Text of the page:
How a MIDI Sequencer Works
A MIDI Sequencer recorders performance data not sound. This is why MIDI files are small. Think of a MIDI file as a player piano roll. The roll without the player piano is of little use. The player piano without the piano roll is also of little use. Both of them together can make beautiful music together.
When you play middle C on the keyboard the "piano roll" reads: Note on C3. When you stop playing middle C note the "piano roll" reads: Note off C3. All of this data is converted to 1's and 0's faster than a blink of an eye.
A Bad Piano Player? That's OK!
If you should have spent more time studying in class piano you can still make music on a MIDI Sequencer. You can play as fast or as slow as you want on a MIDI Sequencer. That is right, if you can not play something at 120 bpm you could play it in at 60 bpm then you can change the tempo back to actual tempo.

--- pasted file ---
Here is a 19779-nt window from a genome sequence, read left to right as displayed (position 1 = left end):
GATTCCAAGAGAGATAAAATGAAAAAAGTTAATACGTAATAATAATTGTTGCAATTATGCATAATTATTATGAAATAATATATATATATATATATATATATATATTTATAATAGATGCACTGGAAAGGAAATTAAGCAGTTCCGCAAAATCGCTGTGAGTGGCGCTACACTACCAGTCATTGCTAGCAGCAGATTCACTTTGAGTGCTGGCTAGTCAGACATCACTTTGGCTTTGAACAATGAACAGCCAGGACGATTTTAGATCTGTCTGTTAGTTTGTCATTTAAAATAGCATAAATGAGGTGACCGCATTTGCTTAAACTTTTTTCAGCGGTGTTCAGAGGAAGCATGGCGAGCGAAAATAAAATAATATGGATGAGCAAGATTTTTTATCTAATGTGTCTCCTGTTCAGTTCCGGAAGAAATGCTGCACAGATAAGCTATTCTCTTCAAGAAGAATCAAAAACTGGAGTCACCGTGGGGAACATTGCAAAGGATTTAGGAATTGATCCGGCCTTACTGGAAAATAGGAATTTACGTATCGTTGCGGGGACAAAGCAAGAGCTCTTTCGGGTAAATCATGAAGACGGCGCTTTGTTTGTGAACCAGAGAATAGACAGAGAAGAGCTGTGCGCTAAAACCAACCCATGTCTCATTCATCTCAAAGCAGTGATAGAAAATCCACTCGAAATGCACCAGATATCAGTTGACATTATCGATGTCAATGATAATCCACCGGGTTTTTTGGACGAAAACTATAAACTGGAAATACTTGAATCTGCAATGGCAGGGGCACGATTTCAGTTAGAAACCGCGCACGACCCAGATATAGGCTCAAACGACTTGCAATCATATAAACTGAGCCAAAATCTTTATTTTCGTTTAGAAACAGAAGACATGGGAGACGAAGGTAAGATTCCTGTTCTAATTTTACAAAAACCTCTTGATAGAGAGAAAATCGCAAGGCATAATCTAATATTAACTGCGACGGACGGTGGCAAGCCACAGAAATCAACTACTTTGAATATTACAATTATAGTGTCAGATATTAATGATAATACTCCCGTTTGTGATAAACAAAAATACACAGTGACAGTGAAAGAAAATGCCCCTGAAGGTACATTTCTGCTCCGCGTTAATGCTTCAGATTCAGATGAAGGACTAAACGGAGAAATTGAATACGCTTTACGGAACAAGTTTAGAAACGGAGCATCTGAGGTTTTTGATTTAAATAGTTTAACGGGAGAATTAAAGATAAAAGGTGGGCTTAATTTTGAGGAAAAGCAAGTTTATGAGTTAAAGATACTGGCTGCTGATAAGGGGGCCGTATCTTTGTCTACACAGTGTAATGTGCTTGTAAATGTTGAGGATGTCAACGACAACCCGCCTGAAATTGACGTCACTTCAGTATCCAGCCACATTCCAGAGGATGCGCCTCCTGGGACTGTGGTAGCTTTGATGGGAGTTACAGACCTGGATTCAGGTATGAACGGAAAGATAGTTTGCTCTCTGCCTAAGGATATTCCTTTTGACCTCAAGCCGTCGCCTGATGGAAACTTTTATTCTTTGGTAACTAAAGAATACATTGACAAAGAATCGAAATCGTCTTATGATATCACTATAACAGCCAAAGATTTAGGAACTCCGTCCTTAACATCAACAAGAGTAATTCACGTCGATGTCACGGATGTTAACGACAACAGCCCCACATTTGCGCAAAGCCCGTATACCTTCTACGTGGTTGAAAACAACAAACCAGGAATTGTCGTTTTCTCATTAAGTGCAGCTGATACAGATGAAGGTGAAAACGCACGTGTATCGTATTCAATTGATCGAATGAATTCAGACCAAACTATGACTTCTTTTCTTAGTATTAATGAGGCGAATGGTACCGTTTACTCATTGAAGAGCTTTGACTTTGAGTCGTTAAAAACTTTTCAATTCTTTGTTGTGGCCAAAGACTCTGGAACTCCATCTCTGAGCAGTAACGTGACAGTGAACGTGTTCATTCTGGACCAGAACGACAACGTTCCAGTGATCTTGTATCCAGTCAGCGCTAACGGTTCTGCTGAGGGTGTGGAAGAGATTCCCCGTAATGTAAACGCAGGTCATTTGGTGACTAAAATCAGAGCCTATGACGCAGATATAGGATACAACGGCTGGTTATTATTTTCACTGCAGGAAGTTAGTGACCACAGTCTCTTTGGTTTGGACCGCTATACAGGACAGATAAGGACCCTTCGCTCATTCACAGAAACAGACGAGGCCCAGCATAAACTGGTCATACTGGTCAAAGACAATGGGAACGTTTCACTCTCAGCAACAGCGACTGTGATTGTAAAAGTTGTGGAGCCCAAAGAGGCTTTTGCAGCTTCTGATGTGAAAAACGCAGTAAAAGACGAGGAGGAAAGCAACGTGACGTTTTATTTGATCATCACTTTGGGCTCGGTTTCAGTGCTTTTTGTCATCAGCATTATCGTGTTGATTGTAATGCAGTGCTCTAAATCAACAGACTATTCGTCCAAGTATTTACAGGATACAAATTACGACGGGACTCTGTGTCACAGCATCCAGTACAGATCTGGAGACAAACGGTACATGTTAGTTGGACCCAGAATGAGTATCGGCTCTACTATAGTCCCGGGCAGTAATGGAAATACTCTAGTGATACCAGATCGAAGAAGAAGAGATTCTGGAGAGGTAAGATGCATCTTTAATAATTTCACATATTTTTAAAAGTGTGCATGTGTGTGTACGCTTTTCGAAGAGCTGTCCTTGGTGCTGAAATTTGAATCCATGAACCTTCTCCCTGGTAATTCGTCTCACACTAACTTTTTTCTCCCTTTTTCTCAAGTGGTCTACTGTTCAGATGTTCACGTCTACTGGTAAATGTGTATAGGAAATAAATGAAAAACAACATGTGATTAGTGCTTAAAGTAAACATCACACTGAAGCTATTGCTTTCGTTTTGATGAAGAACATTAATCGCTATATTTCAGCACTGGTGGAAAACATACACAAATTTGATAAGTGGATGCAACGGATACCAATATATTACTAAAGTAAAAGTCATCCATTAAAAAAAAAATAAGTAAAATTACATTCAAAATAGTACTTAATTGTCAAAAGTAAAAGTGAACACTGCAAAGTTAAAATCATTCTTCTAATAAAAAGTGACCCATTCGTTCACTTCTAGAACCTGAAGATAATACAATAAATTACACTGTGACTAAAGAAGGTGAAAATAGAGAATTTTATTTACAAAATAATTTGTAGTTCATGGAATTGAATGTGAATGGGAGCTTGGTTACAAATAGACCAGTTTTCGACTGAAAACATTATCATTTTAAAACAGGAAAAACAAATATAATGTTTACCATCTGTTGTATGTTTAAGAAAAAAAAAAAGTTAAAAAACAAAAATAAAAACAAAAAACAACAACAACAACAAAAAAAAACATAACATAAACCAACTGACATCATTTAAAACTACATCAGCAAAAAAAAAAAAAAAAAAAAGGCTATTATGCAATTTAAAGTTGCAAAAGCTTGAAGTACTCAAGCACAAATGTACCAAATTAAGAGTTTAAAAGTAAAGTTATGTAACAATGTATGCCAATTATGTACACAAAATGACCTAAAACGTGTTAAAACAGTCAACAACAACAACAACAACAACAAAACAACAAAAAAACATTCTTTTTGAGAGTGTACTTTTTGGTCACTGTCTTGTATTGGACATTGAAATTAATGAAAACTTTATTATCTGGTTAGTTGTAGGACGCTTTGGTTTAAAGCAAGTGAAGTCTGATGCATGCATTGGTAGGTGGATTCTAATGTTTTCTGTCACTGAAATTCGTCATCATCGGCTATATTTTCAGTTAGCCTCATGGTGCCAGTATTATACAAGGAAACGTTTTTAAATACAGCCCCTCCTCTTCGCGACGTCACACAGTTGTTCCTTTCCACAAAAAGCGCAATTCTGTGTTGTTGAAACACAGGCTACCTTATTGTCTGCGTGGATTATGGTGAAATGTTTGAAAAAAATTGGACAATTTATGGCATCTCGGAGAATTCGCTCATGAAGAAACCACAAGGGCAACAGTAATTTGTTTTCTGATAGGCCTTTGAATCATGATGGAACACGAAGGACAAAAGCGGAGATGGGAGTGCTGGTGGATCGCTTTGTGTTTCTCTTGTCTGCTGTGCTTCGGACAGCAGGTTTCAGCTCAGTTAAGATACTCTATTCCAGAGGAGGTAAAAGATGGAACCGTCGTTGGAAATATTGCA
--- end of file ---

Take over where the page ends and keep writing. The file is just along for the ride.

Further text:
You can also play one hand at a time. Then you can combine the tracks together. You could also play both parts with either you right or left hand, whichever one you are strongest with on the piano.
If you still do not want to play piano there are other MIDI controllers like: Guitar, Wind and Percussion MIDI controllers.
Quantization: Your Best MIDI Friend
Almost every MIDI Sequencer has a Quantization option. When you Quantize a sequence you "pull" that sequence on the beat. Quantization can help your recording play back at a steady tempo. It is hard to play (straight) like a computer. Quantization can help you to line up your sequence. Quantization pulls your recording so that you are on the beat so that even if you do not play perfect you can sound like you are a professional.